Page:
General Interest

Biggest Megachurch Sanctuaries?

By May 15, 2012 No Comments

by Warren Bird

If you do an internet search for “biggest churches” or similar, you will find lots of websites listed. The vast majority deal with facilities, not people. They track the most square footage, the most acreage, the tallest buildings, the highest steeples, the costliest construction, the longest times from groundbreaking to final completion, and the like.

Some mention big gathering halls for religious conventions, such as the Redeemed Christian Church of God which in 2013 opened a 100,000-seat pavilion that it built for semi-annual all-church conferences. But at this point, it’s not being used for weekly worship.

I’m most interested in the way churches serve people’s spiritual needs, so my curiosities about “biggest buildings” mostly surround how the facilities are actually used today. Among U.S. Protestant churches today, the trend is definitely away from constructing giant sanctuaries. In fact, average seating in a typical megachurch is surprisingly small, according to a national survey of megachurches (“A New Decade of Megachurches,” page 5) that I conducted through Leadership Network along with co-researcher Scott Thumma of the Hartford Institute for Religion Research:

 

While megachurches have very large attendance figures, they often do not have massive sanctuaries. In fact, when we asked the seating capacity for each church’s largest worship area, the average in megachurches is 1,778 seats, with a median of 1,500. As in our previous surveys, it is apparent that megachurches make excellent use of multiple services to increase their capacity, and many also are multisite (one church in two or more locations). While virtually all have multiple Sunday morning services, 48% have one or more Saturday night services, and 41% have one or more Sunday night services. Megachurches hold on average 5.5 services from Friday through Sunday.

Since really big worship areas continue to make the news, I’ve compiled a list of all known Protestant sanctuaries in the United States with seating capacities over 5,000. Out of 1,650 megachurches – congregations with weekly attendances of 2,000 or more adults and children, only about 2% – fewer than three dozen – exceed 5,000 in seating capacity. Click here for an illustrated list of all churches that seat 5,000 or more, and kindly report any corrections or oversights to me at research@leadnet.org.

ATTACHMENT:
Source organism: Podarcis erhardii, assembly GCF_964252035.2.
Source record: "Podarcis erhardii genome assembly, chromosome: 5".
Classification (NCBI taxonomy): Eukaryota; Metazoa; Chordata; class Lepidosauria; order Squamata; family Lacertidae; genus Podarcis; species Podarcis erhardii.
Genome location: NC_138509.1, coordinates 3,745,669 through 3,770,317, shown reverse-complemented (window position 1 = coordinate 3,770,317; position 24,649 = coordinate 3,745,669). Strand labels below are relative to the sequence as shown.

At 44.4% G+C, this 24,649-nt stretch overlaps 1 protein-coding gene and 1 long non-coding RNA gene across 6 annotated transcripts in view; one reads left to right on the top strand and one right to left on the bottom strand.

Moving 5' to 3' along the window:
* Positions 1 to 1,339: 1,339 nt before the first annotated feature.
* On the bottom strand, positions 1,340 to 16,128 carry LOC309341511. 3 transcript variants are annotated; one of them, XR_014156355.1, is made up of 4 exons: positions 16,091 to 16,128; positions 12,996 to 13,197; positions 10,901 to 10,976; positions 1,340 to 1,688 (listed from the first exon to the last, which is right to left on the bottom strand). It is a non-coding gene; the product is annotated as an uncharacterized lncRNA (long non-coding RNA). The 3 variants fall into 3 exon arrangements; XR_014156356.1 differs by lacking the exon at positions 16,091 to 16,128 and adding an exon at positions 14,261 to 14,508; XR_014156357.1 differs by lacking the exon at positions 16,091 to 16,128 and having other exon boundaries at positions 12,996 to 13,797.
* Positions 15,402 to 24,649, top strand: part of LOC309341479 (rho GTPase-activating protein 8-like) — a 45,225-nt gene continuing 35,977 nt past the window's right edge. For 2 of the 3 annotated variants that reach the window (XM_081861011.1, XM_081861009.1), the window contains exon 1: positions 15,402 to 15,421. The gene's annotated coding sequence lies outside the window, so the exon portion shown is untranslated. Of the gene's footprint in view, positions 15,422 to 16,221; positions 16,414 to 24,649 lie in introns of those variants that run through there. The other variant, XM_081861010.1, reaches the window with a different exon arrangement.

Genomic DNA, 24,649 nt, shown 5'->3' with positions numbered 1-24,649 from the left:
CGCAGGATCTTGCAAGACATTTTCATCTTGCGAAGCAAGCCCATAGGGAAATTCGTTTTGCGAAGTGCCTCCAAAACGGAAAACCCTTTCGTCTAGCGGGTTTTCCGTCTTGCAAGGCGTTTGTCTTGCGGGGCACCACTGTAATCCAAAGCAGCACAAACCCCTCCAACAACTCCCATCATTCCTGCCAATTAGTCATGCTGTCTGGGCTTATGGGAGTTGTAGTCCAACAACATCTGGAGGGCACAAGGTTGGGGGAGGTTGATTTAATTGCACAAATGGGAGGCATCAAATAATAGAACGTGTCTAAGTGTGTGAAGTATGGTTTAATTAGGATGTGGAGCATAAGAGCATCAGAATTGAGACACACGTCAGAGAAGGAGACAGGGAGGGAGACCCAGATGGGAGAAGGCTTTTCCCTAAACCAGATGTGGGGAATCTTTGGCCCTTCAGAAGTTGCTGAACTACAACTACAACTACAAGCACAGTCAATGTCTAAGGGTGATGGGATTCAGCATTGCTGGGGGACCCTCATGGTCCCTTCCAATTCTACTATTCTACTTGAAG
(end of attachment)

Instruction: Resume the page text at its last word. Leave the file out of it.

Additional Fun Facts about Megachurches

For more blogs in this “megachurch” series, see also “World’s First Megachurch?”“Youngest Megachurch Pastor?” , “Megachurch Languages?”,  “Megachurch Books?”, and “How Many Megachurches?” 

 

 

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Warren Bird

Author Warren Bird

Warren Bird, Ph.D. has been named a Leadership Network Senior Fellow in light of his exemplary service 2006-2018 as Director of Research and Intellectual Capital Development at Leadership Network. He serves as full-time VP of Research for ECFA.org (Evangelical Council for Financial Accountability). An ordained minister with background as both a pastor and seminary professor, Warren is an award-winning author or co-author of 31 books for ministry leaders including Hero Maker with Dave Ferguson, How to Break Church Growth Barriers with Carl George, and Next: Pastoral Succession that Works with William Vanderbloemen. Other recent titles are Better Together: Making Church Mergers Work with Jim Tomberlin, and Wisdom from Lyle E. Schaller. Some of Warren’s recent online reports include "Leadership Network/Generis Multisite Church Scorecard," and "The Heartbeat of Rising Influence Churches." See also research reports at leadnet.org/megachurchleadnet.org/salary and leadnet.org/portable. He is widely recognized as one of the nation's leading researchers of megachurches, multisite churches, large church compensation and high-visibility pastoral succession. He also oversees the world's only active, sortable list of global megachurches. Follow him on Twitter @warrenbird.  Click here to subscribe to Leadership Network Advance to get updates from Leadership Network.

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